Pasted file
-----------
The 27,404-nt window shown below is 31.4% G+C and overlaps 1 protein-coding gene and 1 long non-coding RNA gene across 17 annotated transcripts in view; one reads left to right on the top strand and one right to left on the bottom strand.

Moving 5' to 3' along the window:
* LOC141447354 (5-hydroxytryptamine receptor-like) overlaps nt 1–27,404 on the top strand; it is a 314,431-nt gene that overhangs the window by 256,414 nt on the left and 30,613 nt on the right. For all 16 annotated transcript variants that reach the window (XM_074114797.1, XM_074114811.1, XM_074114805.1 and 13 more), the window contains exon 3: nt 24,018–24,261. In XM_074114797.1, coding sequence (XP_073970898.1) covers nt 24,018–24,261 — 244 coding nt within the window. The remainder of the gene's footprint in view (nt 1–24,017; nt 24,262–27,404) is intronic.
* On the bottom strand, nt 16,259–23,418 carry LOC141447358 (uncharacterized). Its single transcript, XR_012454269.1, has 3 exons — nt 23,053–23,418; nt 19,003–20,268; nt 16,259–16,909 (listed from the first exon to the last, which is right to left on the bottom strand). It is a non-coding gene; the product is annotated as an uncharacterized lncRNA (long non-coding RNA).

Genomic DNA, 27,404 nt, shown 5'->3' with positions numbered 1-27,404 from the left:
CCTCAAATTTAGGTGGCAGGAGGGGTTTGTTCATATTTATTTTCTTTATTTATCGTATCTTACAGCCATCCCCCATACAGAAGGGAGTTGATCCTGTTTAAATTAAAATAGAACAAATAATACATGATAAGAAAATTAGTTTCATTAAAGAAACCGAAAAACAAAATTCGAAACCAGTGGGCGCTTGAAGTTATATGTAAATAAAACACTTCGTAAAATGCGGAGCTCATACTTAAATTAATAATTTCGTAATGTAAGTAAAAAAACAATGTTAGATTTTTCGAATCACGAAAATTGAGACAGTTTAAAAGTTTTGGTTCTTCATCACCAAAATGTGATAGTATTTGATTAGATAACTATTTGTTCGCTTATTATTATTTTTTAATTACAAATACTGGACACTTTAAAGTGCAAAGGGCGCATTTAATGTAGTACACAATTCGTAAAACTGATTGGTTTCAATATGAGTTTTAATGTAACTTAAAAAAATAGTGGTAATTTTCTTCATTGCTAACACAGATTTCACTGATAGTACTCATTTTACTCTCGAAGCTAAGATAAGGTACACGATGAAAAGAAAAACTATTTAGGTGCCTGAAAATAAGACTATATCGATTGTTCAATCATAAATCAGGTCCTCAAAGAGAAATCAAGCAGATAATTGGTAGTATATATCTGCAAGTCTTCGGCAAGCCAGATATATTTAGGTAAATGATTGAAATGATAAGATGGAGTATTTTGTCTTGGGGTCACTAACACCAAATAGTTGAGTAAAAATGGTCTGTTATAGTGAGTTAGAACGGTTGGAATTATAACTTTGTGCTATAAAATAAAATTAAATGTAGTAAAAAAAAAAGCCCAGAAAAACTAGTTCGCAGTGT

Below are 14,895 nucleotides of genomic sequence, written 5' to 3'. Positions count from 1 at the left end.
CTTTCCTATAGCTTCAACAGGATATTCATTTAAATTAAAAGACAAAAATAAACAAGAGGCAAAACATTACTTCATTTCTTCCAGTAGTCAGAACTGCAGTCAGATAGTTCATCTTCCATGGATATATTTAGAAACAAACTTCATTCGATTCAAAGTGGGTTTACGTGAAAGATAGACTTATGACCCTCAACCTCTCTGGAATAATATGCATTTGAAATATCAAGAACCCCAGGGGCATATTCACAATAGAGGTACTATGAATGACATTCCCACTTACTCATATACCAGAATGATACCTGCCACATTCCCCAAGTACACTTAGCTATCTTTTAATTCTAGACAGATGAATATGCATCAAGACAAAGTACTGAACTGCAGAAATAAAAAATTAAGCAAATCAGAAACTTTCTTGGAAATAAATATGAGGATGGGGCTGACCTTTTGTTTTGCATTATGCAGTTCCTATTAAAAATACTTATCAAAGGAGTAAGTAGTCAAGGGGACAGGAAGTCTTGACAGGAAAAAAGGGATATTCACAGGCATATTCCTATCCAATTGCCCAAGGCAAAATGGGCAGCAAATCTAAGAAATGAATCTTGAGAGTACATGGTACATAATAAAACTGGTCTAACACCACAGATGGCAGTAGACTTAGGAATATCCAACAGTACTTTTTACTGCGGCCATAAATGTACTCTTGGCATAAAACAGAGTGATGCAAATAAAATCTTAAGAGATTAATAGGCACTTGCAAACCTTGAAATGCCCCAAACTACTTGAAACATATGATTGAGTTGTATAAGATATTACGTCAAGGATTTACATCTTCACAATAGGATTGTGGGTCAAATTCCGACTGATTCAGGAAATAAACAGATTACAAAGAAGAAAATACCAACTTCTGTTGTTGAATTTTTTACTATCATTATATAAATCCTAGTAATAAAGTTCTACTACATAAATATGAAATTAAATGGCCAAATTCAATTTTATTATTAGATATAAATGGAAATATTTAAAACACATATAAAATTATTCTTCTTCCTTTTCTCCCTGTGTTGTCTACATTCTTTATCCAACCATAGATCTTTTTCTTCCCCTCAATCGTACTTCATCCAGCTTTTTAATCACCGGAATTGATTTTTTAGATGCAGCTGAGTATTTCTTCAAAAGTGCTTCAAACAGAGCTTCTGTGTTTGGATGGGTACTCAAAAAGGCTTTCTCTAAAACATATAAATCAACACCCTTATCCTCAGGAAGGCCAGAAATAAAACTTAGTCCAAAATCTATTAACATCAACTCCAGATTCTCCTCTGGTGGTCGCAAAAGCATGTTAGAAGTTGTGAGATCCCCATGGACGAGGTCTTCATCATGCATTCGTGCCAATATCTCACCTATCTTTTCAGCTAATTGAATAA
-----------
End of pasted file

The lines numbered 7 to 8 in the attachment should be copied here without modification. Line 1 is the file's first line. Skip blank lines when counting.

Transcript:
Below are 14,895 nucleotides of genomic sequence, written 5' to 3'. Positions count from 1 at the left end.
CTTTCCTATAGCTTCAACAGGATATTCATTTAAATTAAAAGACAAAAATAAACAAGAGGCAAAACATTACTTCATTTCTTCCAGTAGTCAGAACTGCAGTCAGATAGTTCATCTTCCATGGATATATTTAGAAACAAACTTCATTCGATTCAAAGTGGGTTTACGTGAAAGATAGACTTATGACCCTCAACCTCTCTGGAATAATATGCATTTGAAATATCAAGAACCCCAGGGGCATATTCACAATAGAGGTACTATGAATGACATTCCCACTTACTCATATACCAGAATGATACCTGCCACATTCCCCAAGTACACTTAGCTATCTTTTAATTCTAGACAGATGAATATGCATCAAGACAAAGTACTGAACTGCAGAAATAAAAAATTAAGCAAATCAGAAACTTTCTTGGAAATAAATATGAGGATGGGGCTGACCTTTTGTTTTGCATTATGCAGTTCCTATTAAAAATACTTATCAAAGGAGTAAGTAGTCAAGGGGACAGGAAGTCTTGACAGGAAAAAAGGGATATTCACAGGCATATTCCTATCCAATTGCCCAAGGCAAAATGGGCAGCAAATCTAAGAAATGAATCTTGAGAGTACATGGTACATAATAAAACTGGTCTAACACCACAGATGGCAGTAGACTTAGGAATATCCAACAGTACTTTTTACTGCGGCCATAAATGTACTCTTGGCATAAAACAGAGTGATGCAAATAAAATCTTAAGAGATTAATAGGCACTTGCAAACCTTGAAATGCCCCAAACTACTTGAAACATATGATTGAGTTGTATAAGATATTACGTCAAGGATTTACATCTTCACAATAGGATTGTGGGTCAAATTCCGACTGATTCAGGAAATAAACAGATTACAAAGAAGAAAATACCAACTTCTGTTGTTGAATTTTTTACTATCATTATATAAATCCTAGTAATAAAGTTCTACTACATAAATATGAAATTAAATGGCCAAATTCAATTTTATTATTAGATATAAATGGAAATATTTAAAACACATATAAAATTATTCTTCTTCCTTTTCTCCCTGTGTTGTCTACATTCTTTATCCAACCATAGATCTTTTTCTTCCCCTCAATCGTACTTCATCCAGCTTTTTAATCACCGGAATTGATTTTTTAGATGCAGCTGAGTATTTCTTCAAAAGTGCTTCAAACAGAGCTTCTGTGTTTGGATGGGTACTCAAAAAGGCTTTCTCTAAAACATATAAATCAACACCCTTATCCTCAGGAAGGCCAGAAATAAAACTTAGTCCAAAATCTATTAACATCAACTCCAGATTCTCCTCTGGTGGTCGCAAAAGCATGTTAGAAGTTGTGAGATCCCCATGGACGAGGTCTTCATCATGCATTCGTGCCAATATCTCACCTATCTTTTCAGCTAATTGAATAA